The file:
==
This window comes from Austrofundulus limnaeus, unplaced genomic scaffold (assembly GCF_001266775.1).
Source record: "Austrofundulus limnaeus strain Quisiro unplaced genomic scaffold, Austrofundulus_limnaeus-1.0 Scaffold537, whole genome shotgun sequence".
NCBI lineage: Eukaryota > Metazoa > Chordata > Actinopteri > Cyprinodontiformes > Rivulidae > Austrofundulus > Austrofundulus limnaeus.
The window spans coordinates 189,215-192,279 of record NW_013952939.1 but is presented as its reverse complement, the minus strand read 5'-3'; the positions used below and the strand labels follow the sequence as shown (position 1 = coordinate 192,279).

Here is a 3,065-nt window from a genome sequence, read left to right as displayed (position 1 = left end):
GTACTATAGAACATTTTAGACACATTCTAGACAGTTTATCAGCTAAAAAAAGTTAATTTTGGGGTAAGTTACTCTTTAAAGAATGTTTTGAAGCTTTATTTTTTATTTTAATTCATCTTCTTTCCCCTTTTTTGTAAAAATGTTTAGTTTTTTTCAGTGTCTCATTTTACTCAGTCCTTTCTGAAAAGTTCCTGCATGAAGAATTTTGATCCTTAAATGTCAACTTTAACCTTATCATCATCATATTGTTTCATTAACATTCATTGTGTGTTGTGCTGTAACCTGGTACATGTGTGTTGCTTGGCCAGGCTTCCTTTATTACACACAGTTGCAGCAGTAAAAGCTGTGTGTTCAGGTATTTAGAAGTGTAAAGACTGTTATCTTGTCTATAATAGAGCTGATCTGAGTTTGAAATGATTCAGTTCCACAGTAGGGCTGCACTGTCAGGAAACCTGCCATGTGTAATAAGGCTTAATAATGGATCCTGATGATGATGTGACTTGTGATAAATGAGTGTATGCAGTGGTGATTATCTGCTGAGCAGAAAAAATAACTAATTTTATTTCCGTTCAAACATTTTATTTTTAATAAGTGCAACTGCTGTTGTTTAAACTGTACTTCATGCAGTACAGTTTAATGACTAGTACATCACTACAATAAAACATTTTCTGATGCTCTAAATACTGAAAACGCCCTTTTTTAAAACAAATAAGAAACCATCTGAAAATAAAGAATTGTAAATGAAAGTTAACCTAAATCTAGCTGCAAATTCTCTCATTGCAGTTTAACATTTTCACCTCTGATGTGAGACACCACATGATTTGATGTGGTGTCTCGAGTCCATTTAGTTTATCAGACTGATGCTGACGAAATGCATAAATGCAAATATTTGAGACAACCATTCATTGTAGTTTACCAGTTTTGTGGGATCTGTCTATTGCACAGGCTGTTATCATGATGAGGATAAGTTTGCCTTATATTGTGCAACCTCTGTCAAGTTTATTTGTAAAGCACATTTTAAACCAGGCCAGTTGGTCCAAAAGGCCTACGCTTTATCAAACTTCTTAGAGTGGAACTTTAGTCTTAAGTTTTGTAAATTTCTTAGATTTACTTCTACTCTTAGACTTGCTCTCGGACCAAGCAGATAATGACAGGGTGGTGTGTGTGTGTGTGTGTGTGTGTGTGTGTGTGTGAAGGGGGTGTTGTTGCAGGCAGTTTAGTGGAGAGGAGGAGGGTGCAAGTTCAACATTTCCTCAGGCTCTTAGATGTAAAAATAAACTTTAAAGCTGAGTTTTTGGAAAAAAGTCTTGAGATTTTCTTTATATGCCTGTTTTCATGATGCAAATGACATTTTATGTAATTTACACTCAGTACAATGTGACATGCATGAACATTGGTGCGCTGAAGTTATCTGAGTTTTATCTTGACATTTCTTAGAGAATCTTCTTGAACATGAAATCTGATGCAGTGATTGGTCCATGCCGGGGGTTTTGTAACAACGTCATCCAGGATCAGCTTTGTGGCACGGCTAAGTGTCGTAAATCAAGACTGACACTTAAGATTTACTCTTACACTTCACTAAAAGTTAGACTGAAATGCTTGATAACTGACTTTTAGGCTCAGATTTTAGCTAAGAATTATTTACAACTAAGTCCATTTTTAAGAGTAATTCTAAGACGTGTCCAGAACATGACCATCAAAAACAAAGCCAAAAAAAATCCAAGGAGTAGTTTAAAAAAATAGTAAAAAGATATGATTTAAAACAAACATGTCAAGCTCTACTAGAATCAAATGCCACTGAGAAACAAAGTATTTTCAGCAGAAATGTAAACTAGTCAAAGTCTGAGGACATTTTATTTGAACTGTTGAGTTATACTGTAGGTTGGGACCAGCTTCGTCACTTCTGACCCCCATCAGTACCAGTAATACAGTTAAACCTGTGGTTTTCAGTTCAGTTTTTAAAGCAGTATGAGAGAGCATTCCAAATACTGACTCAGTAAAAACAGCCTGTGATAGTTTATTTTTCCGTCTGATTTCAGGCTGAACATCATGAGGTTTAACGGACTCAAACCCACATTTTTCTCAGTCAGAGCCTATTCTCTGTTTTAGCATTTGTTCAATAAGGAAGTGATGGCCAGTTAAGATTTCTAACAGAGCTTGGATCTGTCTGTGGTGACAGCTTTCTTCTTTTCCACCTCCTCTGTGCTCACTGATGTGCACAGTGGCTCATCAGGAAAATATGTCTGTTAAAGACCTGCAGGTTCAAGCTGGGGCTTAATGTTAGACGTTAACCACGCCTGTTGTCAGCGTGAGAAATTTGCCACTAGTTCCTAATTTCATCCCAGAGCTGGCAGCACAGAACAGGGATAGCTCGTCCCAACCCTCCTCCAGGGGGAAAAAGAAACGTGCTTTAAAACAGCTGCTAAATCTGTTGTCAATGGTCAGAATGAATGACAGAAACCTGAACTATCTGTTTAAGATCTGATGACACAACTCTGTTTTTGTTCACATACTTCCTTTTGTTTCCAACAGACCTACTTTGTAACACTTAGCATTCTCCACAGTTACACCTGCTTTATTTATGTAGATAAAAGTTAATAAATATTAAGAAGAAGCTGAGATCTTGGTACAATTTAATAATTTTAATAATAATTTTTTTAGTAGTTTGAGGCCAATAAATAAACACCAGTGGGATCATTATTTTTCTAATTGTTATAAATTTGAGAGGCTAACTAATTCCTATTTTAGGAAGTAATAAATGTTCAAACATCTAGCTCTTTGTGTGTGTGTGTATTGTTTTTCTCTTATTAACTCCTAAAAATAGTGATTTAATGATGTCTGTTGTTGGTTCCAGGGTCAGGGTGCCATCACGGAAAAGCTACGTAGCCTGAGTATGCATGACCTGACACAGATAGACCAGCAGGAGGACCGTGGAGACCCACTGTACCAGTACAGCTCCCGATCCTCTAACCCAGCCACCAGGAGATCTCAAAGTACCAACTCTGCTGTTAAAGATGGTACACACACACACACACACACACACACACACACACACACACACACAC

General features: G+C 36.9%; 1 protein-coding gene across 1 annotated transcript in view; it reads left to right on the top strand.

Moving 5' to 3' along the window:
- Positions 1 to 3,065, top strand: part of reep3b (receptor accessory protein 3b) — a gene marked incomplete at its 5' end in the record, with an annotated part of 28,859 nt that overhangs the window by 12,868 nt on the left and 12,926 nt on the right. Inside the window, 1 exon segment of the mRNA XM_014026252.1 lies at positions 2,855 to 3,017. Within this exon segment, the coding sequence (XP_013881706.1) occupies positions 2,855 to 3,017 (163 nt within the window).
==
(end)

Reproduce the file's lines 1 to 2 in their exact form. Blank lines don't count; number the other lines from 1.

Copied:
This window comes from Austrofundulus limnaeus, unplaced genomic scaffold (assembly GCF_001266775.1).
Source record: "Austrofundulus limnaeus strain Quisiro unplaced genomic scaffold, Austrofundulus_limnaeus-1.0 Scaffold537, whole genome shotgun sequence".